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All about Potatoes
The subject of potatoes for this month’s AFM newsletter is more than appropriate.

The Antigo area is one of the more important potato-growing regions, specializing in certified seed potatoes. Wisconsin is 3rd after Idaho and Washington in US potato production.
Also, February is National Potato Lovers Month.

The Antigo farmers market offers many different varieties of potatoes, some of which cannot be obtained at local grocery stores like fingerling and blue potatoes.

Cultivated potatoes all belong to one botanical species, Solanum tuberosum, but it includes thousands of varieties that vary by size, shape, color and other characteristics. The potato originated in the South American Andes. It was most likely domesticated in the Lake Titicaca region of Peru and Bolivia between 10,000 and 7,000 years ago.
Before the potato became known in North America, it first was introduced to Europe by 16th century Spanish Explorers who encountered it in South America in the mid 1500s. Over time, it was adopted by other countries. Several prominent Europeans helped popularize the potato.

In 1774, Germany’s King Frederick “Friedrich der Grosse” ordered peasants to plant and eat potatoes- “or have their noses cut off.”

A Frenchman, named Antoine Parmentier became a prisoner of war during the mid 1700s and was forced to subsist on potatoes. Nevertheless, on his return to France he introduced potato soup and other potato dishes to King Louis XVI. (See Soup recipe below)

England’s Sir Walter Raleigh was given land in Ireland by Queen Elizabeth I to grow potatoes.

The first potatoes arrived in North America in the early 1600s, but the first significant potato plots were established only around 1719 in New England by Scotch – Irish immigrants.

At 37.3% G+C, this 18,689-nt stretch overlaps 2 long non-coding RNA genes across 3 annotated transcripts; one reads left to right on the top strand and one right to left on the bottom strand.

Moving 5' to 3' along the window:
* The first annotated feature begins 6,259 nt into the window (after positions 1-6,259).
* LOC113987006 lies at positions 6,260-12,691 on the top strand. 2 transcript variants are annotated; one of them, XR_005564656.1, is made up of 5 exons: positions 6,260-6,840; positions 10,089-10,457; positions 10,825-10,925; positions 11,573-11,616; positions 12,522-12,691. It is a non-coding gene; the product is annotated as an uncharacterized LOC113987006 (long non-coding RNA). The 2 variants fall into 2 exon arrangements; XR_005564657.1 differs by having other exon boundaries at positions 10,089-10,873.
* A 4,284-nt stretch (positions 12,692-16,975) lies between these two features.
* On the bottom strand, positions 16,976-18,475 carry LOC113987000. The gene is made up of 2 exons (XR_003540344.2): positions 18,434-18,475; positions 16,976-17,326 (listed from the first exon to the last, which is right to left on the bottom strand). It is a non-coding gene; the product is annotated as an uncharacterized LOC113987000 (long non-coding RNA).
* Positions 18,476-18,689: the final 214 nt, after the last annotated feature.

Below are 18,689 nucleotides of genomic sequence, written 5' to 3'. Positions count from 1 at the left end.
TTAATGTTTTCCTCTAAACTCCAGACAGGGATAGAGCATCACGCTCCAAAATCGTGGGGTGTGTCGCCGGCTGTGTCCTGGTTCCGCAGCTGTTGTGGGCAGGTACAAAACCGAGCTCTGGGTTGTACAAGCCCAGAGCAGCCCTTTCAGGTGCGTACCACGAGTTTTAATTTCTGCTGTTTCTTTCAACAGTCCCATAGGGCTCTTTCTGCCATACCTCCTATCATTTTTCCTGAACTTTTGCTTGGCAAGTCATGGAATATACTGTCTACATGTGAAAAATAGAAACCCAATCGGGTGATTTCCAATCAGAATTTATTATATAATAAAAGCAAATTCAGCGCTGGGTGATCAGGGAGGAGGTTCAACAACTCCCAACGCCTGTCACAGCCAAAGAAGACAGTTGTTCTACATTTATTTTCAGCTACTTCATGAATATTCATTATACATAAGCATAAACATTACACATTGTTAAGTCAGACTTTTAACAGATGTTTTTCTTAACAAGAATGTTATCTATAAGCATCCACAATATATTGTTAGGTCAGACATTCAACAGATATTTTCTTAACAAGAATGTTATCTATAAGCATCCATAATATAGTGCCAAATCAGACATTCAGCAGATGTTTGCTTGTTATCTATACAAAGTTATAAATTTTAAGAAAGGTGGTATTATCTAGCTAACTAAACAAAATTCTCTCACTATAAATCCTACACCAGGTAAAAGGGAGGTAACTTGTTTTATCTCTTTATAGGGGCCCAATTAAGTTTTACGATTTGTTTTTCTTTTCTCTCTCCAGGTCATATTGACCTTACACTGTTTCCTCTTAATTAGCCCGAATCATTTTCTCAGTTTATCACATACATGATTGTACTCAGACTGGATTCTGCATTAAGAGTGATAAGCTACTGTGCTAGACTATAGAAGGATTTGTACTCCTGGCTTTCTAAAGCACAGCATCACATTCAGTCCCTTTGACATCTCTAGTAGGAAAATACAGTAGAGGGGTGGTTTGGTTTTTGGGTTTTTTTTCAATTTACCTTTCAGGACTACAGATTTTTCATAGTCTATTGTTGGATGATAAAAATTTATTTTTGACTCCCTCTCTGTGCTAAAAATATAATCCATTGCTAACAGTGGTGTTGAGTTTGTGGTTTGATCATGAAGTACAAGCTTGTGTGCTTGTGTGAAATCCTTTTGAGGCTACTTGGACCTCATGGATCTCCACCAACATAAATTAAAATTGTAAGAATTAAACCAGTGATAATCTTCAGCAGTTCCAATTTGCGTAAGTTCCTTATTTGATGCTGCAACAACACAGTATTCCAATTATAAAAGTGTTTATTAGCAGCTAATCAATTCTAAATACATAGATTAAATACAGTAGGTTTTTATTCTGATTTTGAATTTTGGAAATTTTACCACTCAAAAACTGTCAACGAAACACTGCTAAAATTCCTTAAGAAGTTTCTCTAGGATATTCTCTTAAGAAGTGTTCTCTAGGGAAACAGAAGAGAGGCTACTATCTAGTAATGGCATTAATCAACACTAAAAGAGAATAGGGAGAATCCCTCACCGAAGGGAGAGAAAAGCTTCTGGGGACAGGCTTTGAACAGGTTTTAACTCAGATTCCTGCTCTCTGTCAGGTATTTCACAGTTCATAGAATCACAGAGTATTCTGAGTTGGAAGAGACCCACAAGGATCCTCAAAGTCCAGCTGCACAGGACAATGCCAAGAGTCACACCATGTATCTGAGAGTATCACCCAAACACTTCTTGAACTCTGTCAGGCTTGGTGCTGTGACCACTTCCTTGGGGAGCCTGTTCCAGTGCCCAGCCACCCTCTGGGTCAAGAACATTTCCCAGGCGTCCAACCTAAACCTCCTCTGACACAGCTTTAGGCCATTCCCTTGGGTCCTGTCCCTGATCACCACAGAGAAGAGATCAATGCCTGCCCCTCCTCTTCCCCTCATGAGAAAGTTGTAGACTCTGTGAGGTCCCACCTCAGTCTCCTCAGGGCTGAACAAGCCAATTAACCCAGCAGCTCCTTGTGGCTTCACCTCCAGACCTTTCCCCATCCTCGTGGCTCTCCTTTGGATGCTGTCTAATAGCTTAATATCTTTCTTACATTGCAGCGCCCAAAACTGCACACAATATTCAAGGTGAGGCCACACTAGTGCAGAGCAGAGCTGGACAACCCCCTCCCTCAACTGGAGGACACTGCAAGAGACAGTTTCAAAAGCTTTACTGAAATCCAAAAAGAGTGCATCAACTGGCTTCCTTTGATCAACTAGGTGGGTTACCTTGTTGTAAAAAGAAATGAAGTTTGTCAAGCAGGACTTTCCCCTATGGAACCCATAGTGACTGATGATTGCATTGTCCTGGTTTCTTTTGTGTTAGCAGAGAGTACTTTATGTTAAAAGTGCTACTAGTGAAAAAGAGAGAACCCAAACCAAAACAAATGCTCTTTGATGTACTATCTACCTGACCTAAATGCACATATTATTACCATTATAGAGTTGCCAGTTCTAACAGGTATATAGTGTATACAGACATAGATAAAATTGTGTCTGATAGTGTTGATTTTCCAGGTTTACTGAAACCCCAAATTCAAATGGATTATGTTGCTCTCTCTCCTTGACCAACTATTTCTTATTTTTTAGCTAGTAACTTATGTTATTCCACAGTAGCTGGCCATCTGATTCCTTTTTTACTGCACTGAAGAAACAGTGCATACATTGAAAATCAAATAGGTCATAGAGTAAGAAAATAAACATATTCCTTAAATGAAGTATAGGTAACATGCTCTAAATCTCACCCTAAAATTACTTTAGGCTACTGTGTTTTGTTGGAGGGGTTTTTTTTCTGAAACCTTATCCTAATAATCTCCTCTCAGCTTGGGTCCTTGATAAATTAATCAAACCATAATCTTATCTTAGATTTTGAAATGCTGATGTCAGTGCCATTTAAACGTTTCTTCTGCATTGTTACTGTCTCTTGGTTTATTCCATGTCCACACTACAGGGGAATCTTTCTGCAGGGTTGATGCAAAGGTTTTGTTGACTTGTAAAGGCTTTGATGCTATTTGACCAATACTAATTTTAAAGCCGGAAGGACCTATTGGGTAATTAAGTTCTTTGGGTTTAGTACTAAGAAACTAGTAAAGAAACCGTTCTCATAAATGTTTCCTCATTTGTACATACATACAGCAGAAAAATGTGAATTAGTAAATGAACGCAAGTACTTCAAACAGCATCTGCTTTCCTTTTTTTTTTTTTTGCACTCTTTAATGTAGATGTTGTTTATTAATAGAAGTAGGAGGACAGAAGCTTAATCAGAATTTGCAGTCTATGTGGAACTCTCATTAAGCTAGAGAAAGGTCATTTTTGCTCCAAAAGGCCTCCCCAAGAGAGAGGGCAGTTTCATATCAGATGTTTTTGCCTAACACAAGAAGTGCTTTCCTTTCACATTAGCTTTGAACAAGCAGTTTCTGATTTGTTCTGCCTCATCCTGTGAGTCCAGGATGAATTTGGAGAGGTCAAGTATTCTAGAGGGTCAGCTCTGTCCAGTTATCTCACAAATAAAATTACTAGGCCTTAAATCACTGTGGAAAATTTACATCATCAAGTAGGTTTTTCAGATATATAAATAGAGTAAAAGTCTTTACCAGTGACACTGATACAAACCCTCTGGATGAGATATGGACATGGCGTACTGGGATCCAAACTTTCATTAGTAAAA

Link to World History of Food…

Germany's King Frederick
visits potato farmers
Parmentier offers a bunch of potatoes
to King Louis XVI
Potatoes should be kept in a dark, cool place with good ventilation. The ideal temperature is 40-50F. Avoid refrigeration! When kept below 40, potatoes develop a sweet taste, due to the conversion of starch to sugar.
Keep potatoes away from prolonged exposure to light, which causes them to turn green. This results in a build-up of Solanine, which can be toxic. The National Institute of Health’s information on Solanine says never to eat potatoes that are green below the skin.
A lot people think of oranges when they think of Vitamin C, but what many of them don’t know is that potatoes, when eaten with the skin still on, contain approximately half of the daily recommended amount of Vitamin C for adults. When boiled and peeled, however, the amount drastically decreases. Boiling is the most popular method of preparing potatoes worldwide.
In addition to potassium, potatoes are also a good source of protein, containing nearly as much as many cereals. This may be one reason that potatoes are so filling, which is helpful for cutting back on portion sizes. Don’t feel guilty about eating a lot of potatoes, because, even though they are high in carbohydrates, they aren’t fattening if you eat them without all of the cheese, butter and sour-cream.

Potatoes are used in many recipes.
You may want to give the following examples a try:
• Potato Frittata
• Potato and Leek Soup
(Potage Parmentier)
• Potato- Salmon- Salad

For further healthy potato recipes go to www.healthypotato.com
Rio singing "My Favorite Things"
while peeling potatoes


For any questions, please contact Hayley Zaverousky, Market Manager at hzaverousky7598@gmail.com, Tel; 715-219-0579
or Renate Bromberg at info@antigomarket.com, Tel. 715-623-5372
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© Antigo Farmers' Market, Inc. Antigo, Wisconsin - Webmaster Ulli Bromberg